8-10-01, 4:15 p.m.
PONTIAC, Mich. _ This is how a football guy spends his birthday.
He's up at 7 a.m. in another cookie-cutter hotel eating the optional team breakfast and talking about everything from the president's speech to his favorite baseball team, the Cincinnati Reds, to quarterbacks.
And if you are Mike Brown and you are the football guy who owns the Cincinnati Bengals, it's the start of a very long 66th birthday.
It won't end until around 3 a.m., about four and a half-hours after the Bengals finish their pre-season game here against the Lions. That's what time he should finish driving from the airport back to Georgetown, Ky., and the Bengals' training camp to get started on his 67th year.
Which means another week of meetings and practice, a routine he has shown no signs of giving up since going to his father's Massillon High School practices when he was little more than a toddler.
"Ever since I can remember," mused Brown this past week during practice, "football has been the center of my universe."
A businessman? If a businessman owned the Bengals, he'd most likely be jetting to the airport and getting limousined to the Pontiac Silverdome just in time for kickoff after being hunkered down in an office all day.
Or maybe he wouldn't come at all.
But at 5 p.m., Brown will be sitting on the stadium bus next to head coach Dick LeBeau, a roster most likely folded in his shirt pocket and the team on his mind.
It always is.
After breakfast and a three-mile run around a nearby golf course, Brown met with his daughter and son-in-law, the highest-ranking active administrators in the organization next to him. No birthday bash. Just a talk about the team, which happens everywhere and anywhere. The office. The living room. The dinner table.
This birthday in this place is more than symbolic than most. Brown has been to every Bengals game but one. That was here 10 years ago. In the preseason of 1991. Aug. 2 to be exact, when he stayed in Cincinnati to be with his dying father. It turned out to be the last game of the Paul Brown era and marked the transition to Mike Brown as the club's president.
Paul Brown was in and out that night, but he watched the game the Bengals lost, 24-20, to Detroit.
"He would go to sleep, then wake up, and be alert for awhile," Mike Brown said. "One time he woke up, looked at the TV and said, 'What the hell is he doing in there?' And he was right on that. I wanted to know the same thing."
The next day, Paul Brown was barely able to scratch his name on a
$100 check made out to Mike Brown and dated Aug. 3. He always gave Mike $100 on his birthday, but he told his son he might not be around on the 10th. He was gone just after midnight as the 4th turned to the 5th.
"I've still got the check and when I look at it, it reminds me of him," Brown said. "And it reminds me to keep tending to your business no matter what. He had something to do and he made sure he got it done it."
The birthday lunch, like most of his lunches around Cincinnati at Mike Fink's or Frisch's, was low key. He and close friend Jack Schiff, a Cincinnati businessman, walked over to the mall across the street and got a bite. Then he found a store where be bought a map of the United States and a map of the world for his two granddaughters.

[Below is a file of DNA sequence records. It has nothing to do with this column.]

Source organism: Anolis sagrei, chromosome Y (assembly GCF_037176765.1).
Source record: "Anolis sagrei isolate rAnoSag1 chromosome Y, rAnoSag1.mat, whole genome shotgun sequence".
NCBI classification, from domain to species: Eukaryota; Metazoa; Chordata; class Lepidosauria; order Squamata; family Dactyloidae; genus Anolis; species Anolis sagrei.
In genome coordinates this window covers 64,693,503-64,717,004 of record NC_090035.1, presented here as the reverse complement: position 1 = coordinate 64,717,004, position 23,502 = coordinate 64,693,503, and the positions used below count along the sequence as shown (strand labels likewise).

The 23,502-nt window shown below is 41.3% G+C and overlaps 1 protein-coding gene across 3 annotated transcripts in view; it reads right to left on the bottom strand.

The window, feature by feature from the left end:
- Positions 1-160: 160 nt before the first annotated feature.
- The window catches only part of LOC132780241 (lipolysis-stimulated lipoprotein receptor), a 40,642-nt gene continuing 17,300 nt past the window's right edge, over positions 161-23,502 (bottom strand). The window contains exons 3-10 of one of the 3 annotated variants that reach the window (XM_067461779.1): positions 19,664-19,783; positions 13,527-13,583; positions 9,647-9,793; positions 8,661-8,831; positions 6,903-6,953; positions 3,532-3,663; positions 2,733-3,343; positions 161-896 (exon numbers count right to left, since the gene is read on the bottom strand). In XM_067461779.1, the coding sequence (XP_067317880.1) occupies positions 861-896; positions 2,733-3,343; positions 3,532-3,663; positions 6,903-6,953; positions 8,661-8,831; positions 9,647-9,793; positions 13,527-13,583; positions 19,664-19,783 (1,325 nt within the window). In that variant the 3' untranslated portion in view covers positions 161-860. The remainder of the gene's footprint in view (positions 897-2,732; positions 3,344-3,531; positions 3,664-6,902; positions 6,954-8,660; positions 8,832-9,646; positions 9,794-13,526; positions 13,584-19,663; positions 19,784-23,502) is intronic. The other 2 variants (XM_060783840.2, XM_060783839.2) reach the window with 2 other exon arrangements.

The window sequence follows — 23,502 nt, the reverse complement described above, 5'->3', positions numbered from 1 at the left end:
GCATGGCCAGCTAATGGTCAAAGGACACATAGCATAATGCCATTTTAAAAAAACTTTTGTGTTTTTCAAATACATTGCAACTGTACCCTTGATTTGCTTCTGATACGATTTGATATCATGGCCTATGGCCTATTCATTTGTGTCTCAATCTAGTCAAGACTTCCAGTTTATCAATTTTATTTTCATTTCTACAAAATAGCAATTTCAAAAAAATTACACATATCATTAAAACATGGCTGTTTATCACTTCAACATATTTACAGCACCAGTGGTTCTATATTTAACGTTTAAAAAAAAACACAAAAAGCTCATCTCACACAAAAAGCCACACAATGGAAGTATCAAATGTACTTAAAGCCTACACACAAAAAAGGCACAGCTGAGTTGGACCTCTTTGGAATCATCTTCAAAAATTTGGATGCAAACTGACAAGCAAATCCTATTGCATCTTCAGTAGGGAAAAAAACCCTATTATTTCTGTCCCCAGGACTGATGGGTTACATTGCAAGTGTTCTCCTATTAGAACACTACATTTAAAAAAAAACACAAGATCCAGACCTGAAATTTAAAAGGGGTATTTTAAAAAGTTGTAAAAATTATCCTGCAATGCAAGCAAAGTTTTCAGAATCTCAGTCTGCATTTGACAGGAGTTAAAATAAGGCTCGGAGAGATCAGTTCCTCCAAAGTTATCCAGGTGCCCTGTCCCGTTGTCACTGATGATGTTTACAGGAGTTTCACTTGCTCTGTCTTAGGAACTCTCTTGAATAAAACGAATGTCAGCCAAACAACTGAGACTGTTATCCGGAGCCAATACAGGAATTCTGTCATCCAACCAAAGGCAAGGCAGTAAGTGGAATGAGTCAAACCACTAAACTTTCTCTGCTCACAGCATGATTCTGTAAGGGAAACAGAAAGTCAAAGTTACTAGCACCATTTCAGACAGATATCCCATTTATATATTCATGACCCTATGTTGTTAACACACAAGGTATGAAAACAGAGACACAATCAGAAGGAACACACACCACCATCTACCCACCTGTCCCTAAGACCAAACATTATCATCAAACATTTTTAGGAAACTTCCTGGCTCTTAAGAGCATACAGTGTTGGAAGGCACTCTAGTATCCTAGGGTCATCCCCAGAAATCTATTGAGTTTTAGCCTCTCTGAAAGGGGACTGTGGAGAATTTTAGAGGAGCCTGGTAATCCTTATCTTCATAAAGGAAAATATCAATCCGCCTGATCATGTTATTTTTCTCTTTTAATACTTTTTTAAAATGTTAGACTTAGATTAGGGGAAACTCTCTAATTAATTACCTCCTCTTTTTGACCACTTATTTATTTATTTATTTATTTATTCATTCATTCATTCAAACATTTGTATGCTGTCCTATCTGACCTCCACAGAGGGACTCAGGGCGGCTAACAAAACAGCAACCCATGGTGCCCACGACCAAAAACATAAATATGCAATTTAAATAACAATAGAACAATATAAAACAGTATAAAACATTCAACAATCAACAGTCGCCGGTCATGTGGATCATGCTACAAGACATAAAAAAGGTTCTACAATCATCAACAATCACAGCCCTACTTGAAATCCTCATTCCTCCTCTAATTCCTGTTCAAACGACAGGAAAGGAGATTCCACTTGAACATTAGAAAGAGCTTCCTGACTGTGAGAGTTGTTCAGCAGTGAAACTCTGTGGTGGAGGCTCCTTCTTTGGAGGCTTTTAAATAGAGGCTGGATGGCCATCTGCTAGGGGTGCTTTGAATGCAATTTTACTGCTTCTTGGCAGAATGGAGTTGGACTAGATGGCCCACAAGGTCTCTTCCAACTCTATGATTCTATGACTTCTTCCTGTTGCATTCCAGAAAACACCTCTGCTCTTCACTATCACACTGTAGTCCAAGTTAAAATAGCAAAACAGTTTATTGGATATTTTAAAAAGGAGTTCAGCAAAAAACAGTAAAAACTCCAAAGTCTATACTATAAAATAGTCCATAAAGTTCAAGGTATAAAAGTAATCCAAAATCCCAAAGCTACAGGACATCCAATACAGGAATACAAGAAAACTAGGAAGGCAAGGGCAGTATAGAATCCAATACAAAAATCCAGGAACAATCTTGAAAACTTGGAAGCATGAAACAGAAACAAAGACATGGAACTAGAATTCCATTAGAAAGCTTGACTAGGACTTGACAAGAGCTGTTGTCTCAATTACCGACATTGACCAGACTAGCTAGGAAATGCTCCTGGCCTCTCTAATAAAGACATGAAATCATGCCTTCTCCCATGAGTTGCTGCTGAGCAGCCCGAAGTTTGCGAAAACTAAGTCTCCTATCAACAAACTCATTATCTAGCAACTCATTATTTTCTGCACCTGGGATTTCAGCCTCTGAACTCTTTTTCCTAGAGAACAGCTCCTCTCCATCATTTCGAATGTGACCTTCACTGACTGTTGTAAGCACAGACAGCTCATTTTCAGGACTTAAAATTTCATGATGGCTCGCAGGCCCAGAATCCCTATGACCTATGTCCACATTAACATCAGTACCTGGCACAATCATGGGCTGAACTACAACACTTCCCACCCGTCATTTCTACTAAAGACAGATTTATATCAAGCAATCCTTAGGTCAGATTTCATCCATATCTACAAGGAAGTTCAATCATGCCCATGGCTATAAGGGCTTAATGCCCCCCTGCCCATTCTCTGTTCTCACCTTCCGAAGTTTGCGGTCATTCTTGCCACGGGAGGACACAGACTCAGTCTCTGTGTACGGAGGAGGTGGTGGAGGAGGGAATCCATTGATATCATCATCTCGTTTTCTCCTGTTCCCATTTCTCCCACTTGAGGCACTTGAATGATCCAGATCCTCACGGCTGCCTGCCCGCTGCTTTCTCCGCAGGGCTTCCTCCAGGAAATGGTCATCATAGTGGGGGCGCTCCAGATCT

"I don't know if little girls like maps, but I think they can be useful to them," Brown said.
Ask Mike Brown about these last 10 years and the dreadful 47-113 record is his biggest regret.
"But there have been good things. It hasn't been as perhaps as difficult as it may appear," Brown said. " I've had good fortune with my family, my kids, my grandkids. Those things are right about where I would want them. The team not winning is my biggest regret, but I also feel we've worked hard at securing the NFL in Cincinnati for the future. Now I want us to do the other part and win on the field."
Mike Brown knows Paul Brown Stadium keeps the franchise in town for the rest of his lifetime and he hopes the lifetimes of his kids and grandkids. He s grateful to the people of Hamilton County who built it with their tax money and he's also proud of his family's role.
Mike Brown has also overseen the organization's massive staffing explosion, beefing up his father's once infamous lean organization. The 2001 media guide lists 47 full-timers in administration, player personnel, public relations, sales, and football operations. Not to mention 15 assistant coaches, which would really make Paul Brown wonder who the hell was in there.
In 1991, there were 10 assistant coaches and not more than 10 to 15 full-timers. Brown is embarrassed when he occasionally runs into an employee he doesn't know.
But Mike Brown knows no one will remember the progressive things he did if the team continues its awful ways. He won't join in a favorite list game and name his five biggest mistakes (Hiring David Shula? Drafting David Klingler? Letting Boomer Esiason go to ABC? Not firing Bruce Coslet after the '99 season?. . .)
"I'm not going to point the finger at anyone," Brown said. "Some things have worked better than others. But if there's one person to blame, it's me."
Which sounds like a football guy instead of a businessman walled off by faceless suits with titles.
After lunch, Brown fiddled with the roster, maybe made a call to the trainer, and tried to find out if he has to be in Chicago for an owners' meeting. There is a birthday phone call with wife Nancy.
"I know there's only one thing you really want," she told him. "You want to win the game."
Brown sighed. That's all a football guy ever wants. But there is always something to worry about. The turf. The quarterbacks. The Lions looking for bear in Matt Millen's debut.
"That would be a nice present," said the football guy as he waited for the bus.